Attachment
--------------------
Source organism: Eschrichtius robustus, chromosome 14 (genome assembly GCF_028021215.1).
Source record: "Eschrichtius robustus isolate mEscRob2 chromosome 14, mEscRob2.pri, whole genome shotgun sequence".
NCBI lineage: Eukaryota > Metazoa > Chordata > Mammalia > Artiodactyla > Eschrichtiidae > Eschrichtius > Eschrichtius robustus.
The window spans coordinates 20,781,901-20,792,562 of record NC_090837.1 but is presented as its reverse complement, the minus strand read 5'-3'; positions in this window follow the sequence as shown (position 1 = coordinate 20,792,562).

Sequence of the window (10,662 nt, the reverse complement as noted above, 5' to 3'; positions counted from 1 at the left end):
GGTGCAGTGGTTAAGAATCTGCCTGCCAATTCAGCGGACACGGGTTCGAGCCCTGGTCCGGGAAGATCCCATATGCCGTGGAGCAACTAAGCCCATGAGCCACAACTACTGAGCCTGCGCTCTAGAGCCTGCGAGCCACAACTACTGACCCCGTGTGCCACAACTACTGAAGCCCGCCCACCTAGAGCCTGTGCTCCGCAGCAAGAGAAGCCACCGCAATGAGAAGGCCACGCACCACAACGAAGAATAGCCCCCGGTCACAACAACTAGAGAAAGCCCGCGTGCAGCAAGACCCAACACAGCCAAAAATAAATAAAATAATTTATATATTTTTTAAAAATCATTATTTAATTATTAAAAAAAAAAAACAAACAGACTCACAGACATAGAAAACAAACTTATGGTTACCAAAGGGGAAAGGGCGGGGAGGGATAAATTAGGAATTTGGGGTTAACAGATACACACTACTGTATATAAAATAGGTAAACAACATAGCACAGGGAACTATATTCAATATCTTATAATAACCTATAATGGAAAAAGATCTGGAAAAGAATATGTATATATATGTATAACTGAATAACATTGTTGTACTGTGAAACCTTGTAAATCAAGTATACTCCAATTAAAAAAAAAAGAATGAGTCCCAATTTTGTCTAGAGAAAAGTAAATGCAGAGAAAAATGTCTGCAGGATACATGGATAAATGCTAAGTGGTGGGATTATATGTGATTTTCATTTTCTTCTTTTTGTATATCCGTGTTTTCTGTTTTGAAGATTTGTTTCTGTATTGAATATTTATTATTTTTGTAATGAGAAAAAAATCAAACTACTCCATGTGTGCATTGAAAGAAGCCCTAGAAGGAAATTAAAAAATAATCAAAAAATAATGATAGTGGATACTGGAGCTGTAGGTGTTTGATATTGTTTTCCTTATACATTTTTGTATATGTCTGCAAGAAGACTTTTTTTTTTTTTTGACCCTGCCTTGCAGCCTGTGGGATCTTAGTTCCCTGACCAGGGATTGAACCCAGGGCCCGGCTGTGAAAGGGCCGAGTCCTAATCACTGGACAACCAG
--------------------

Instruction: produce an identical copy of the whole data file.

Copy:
Source organism: Eschrichtius robustus, chromosome 14 (genome assembly GCF_028021215.1).
Source record: "Eschrichtius robustus isolate mEscRob2 chromosome 14, mEscRob2.pri, whole genome shotgun sequence".
NCBI lineage: Eukaryota > Metazoa > Chordata > Mammalia > Artiodactyla > Eschrichtiidae > Eschrichtius > Eschrichtius robustus.
The window spans coordinates 20,781,901-20,792,562 of record NC_090837.1 but is presented as its reverse complement, the minus strand read 5'-3'; positions in this window follow the sequence as shown (position 1 = coordinate 20,792,562).

Sequence of the window (10,662 nt, the reverse complement as noted above, 5' to 3'; positions counted from 1 at the left end):
GGTGCAGTGGTTAAGAATCTGCCTGCCAATTCAGCGGACACGGGTTCGAGCCCTGGTCCGGGAAGATCCCATATGCCGTGGAGCAACTAAGCCCATGAGCCACAACTACTGAGCCTGCGCTCTAGAGCCTGCGAGCCACAACTACTGACCCCGTGTGCCACAACTACTGAAGCCCGCCCACCTAGAGCCTGTGCTCCGCAGCAAGAGAAGCCACCGCAATGAGAAGGCCACGCACCACAACGAAGAATAGCCCCCGGTCACAACAACTAGAGAAAGCCCGCGTGCAGCAAGACCCAACACAGCCAAAAATAAATAAAATAATTTATATATTTTTTAAAAATCATTATTTAATTATTAAAAAAAAAAAACAAACAGACTCACAGACATAGAAAACAAACTTATGGTTACCAAAGGGGAAAGGGCGGGGAGGGATAAATTAGGAATTTGGGGTTAACAGATACACACTACTGTATATAAAATAGGTAAACAACATAGCACAGGGAACTATATTCAATATCTTATAATAACCTATAATGGAAAAAGATCTGGAAAAGAATATGTATATATATGTATAACTGAATAACATTGTTGTACTGTGAAACCTTGTAAATCAAGTATACTCCAATTAAAAAAAAAAGAATGAGTCCCAATTTTGTCTAGAGAAAAGTAAATGCAGAGAAAAATGTCTGCAGGATACATGGATAAATGCTAAGTGGTGGGATTATATGTGATTTTCATTTTCTTCTTTTTGTATATCCGTGTTTTCTGTTTTGAAGATTTGTTTCTGTATTGAATATTTATTATTTTTGTAATGAGAAAAAAATCAAACTACTCCATGTGTGCATTGAAAGAAGCCCTAGAAGGAAATTAAAAAATAATCAAAAAATAATGATAGTGGATACTGGAGCTGTAGGTGTTTGATATTGTTTTCCTTATACATTTTTGTATATGTCTGCAAGAAGACTTTTTTTTTTTTTTGACCCTGCCTTGCAGCCTGTGGGATCTTAGTTCCCTGACCAGGGATTGAACCCAGGGCCCGGCTGTGAAAGGGCCGAGTCCTAATCACTGGACAACCAG